9. S. Bialek, E. Boundy, V. Bowen, N. Chow, A. Cohn, N. Dowling, S. Ellington, R. Gierke, A. Hall, J. MacNeil, P. Patel, G. Peacock, T. Pilishvili, H. Razzaghi, N. Reed, M. Ritchie and E. Sauber-Schatz, “Severe Outcomes Among Patients with Coronavirus Disease 2019 (COVID-19) — United States, February 12–March 16, 2020”, Centers for Disease Control and Prevention, 2020. [Online]. Available: https://www.cdc.gov/mmwr/volumes/69/wr/mm6912e2.htm. [Accessed: 22- Mar- 2020]
  10. S. Bialek, E. Boundy, V. Bowen, N. Chow, A. Cohn, N. Dowling, S. Ellington, R. Gierke, A. Hall, J. MacNeil, P. Patel, G. Peacock, T. Pilishvili, H. Razzaghi, N. Reed, M. Ritchie and E. Sauber-Schatz, “Severe Outcomes Among Patients with Coronavirus Disease 2019 (COVID-19) — United States, February 12–March 16, 2020”, Centers for Disease Control and Prevention, 2020. [Online]. Available: https://www.cdc.gov/mmwr/volumes/69/wr/mm6912e2.htm. [Accessed: 22- Mar- 2020]
  11. Andersen, Kristian G., et al. “The Proximal Origin of SARS-CoV-2.” Nature News, Nature Publishing Group, 17 Mar. 2020, www.nature.com/articles/s41591-020-0820-9.
  12. Halon, Yael. “Dr. Michael Baden: We Don’t Yet Know the Long Term Effects COVID-19 Will Have on Survivors.” Fox News, FOX News Network, 23 Mar. 2020, www.foxnews.com/media/dr-michael-baden-coronavirus-lasting-damage-ventilators-lung-scar-tissue.
  13. Devlin, Hannah. “Can a Face Mask Protect Me from Coronavirus? Covid-19 Myths Busted.” The Guardian, Guardian News and Media, 21 Mar. 2020, www.theguardian.com/world/2020/mar/21/can-face-mask-protect-me-coronavirus-covid-19-myths-busted.
  14. Saphir, Ann. “Factbox: Five Statewide Stay-at-Home Orders, 31% of U.S. Economy.” Reuters, Thomson Reuters, 22 Mar. 2020, www.reuters.com/article/us-health-coronavirus-usa-stayathome-fac/factbox-five-statewide-stay-at-home-orders-31-of-u-s-economy-idUSKBN2173PS.
  15. David Lynch, Heather Long. “U.S. Economy Deteriorating Faster than Anticipated as 80 Million Americans Are Forced to Stay at Home.” The Washington Post, WP Company, 21 Mar. 2020, www.washingtonpost.com/business/2020/03/20/us-economy-deteriorating-faster-than-anticipated-80-million-americans-forced-stay-home/.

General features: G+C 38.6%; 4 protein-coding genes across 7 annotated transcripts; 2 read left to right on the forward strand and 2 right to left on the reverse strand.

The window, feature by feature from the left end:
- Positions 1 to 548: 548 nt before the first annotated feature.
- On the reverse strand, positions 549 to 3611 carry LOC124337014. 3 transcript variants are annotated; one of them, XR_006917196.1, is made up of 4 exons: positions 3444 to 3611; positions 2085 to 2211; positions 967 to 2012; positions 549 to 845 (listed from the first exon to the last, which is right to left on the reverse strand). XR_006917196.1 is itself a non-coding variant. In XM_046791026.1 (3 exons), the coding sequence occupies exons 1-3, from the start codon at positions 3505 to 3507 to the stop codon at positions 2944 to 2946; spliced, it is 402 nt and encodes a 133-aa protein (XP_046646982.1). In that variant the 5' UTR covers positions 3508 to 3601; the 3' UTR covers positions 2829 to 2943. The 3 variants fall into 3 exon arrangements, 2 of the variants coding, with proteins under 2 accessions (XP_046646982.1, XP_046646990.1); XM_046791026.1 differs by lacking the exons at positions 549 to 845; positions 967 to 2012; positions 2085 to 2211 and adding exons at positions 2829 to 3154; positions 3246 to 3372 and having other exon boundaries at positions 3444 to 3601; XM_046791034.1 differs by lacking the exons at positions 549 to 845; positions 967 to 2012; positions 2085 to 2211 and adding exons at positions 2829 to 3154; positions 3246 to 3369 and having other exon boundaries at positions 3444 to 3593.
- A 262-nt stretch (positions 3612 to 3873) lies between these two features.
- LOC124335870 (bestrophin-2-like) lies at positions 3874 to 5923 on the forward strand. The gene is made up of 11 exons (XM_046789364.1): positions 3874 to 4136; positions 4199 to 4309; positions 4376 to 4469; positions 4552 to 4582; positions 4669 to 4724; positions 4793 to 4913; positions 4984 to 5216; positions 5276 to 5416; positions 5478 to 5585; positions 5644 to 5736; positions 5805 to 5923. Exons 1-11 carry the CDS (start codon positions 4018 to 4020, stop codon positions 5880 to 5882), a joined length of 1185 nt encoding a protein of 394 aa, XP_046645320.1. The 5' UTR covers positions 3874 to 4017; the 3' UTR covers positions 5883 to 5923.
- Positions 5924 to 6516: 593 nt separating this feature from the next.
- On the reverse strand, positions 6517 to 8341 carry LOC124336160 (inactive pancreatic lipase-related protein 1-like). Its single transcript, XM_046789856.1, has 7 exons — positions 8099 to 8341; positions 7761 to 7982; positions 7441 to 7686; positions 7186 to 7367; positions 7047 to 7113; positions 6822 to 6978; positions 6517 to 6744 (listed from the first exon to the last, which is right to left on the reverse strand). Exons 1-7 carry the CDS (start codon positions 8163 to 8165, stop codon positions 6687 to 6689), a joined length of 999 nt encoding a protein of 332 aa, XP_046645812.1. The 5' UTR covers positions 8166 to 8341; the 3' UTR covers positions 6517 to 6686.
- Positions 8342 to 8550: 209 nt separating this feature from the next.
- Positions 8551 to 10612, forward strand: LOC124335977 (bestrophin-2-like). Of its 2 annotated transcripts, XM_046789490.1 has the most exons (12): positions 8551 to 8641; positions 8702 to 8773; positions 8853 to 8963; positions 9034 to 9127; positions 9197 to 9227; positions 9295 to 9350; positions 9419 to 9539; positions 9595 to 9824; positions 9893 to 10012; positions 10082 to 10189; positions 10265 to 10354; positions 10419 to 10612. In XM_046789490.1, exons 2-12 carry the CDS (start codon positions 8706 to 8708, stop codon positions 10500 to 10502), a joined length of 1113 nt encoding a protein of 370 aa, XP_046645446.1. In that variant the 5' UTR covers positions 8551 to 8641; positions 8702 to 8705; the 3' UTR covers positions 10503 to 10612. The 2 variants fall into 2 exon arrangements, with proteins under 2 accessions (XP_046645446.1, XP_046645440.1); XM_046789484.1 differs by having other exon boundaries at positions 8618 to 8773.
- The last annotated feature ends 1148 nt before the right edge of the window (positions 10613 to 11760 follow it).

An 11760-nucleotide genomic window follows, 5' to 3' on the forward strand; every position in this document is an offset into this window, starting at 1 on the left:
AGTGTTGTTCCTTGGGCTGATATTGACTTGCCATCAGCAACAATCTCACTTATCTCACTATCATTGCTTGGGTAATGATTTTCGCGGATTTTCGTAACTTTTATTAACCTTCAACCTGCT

16. Horowitz, Jason, et al. “Italy, Pandemic’s New Epicenter, Has Lessons for the World.” The New York Times, The New York Times, 21 Mar. 2020, www.nytimes.com/2020/03/21/world/europe/italy-coronavirus-center-lessons.html.
  17. “Germany’s coronavirus anomaly: high infection rates but few deaths”, Ft.com, 2020. [Online]. Available: https://www.ft.com/content/c0755b30-69bb-11ea-800d-da70cff6e4d3. [Accessed: 22- Mar- 2020]
  18. Gopwani, Freep.com, 2020. [Online]. Available: https://www.freep.com/story/news/health/2020/03/21/coronavirus-hospital-donations-metro-detroit/2890842001/. [Accessed: 22- Mar- 2020]
  19. A. Phillips, “What is the Defense Production Act, and why isn’t President Trump invoking it?”, The Washington Post, 2020. [Online]. Available: https://www.washingtonpost.com/politics/2020/03/19/defense-production-act-trump-coronavirus/. [Accessed: 22- Mar- 2020]
  20. “Coronavirus Live Updates: Pences Test Negative; States Warn That Supplies Are Dwindling”, Nytimes.com, 2020. [Online]. Available: https://www.nytimes.com/2020/03/21/world/coronavirus-updates-usa-world.html. [Accessed: 22- Mar- 2020]
  21. Dolan and B. Mejia, “L.A. County gives up on containing coronavirus, tells doctors to skip testing of some patients”, Los Angeles Times, 2020. [Online]. Available: https://www.latimes.com/california/story/2020-03-20/coronavirus-county-doctors-containment-testing. [Accessed: 22- Mar- 2020]
  22. “Germany’s coronavirus anomaly: high infection rates but few deaths”, Ft.com, 2020. [Online]. Available: https://www.ft.com/content/c0755b30-69bb-11ea-800d-da70cff6e4d3. [Accessed: 22- Mar- 2020]
  23. Yang, Xiaobo, et al. “Clinical course and outcomes of critically ill patients with SARS-CoV-2 pneumonia in Wuhan, China: a single-centered, retrospective, observational study.” Lancet Respiratory Medicine, vol. 0, no. 0, 24 Feb. 2020, doi:10.1016/S2213-2600(20)30079-5.
  24. S. Kliff, A. Satariano, J. Silver-Greenberg and N. Kulish, “There Aren’t Enough Ventilators to Cope With the Coronavirus”, Nytimes.com, 2020. [Online]. Available: https://www.nytimes.com/2020/03/18/business/coronavirus-ventilator-shortage.html. [Accessed: 22- Mar- 2020]
  25. Rowland, Christopher. “More Lifesaving Ventilators Are Available. Hospitals Can’t Afford Them.” The Washington Post, WP Company, 18 Mar. 2020, www.washingtonpost.com/health/2020/03/18/ventilator-shortage-hospital-icu-coronavirus/.
  26. Bittner, Jochen. “Germany Has More Than Enough Ventilators. It Should Share Them.” The New York Times, The New York Times, 17 Mar. 2020, www.nytimes.com/2020/03/17/opinion/coronavirus-europe-germany.html.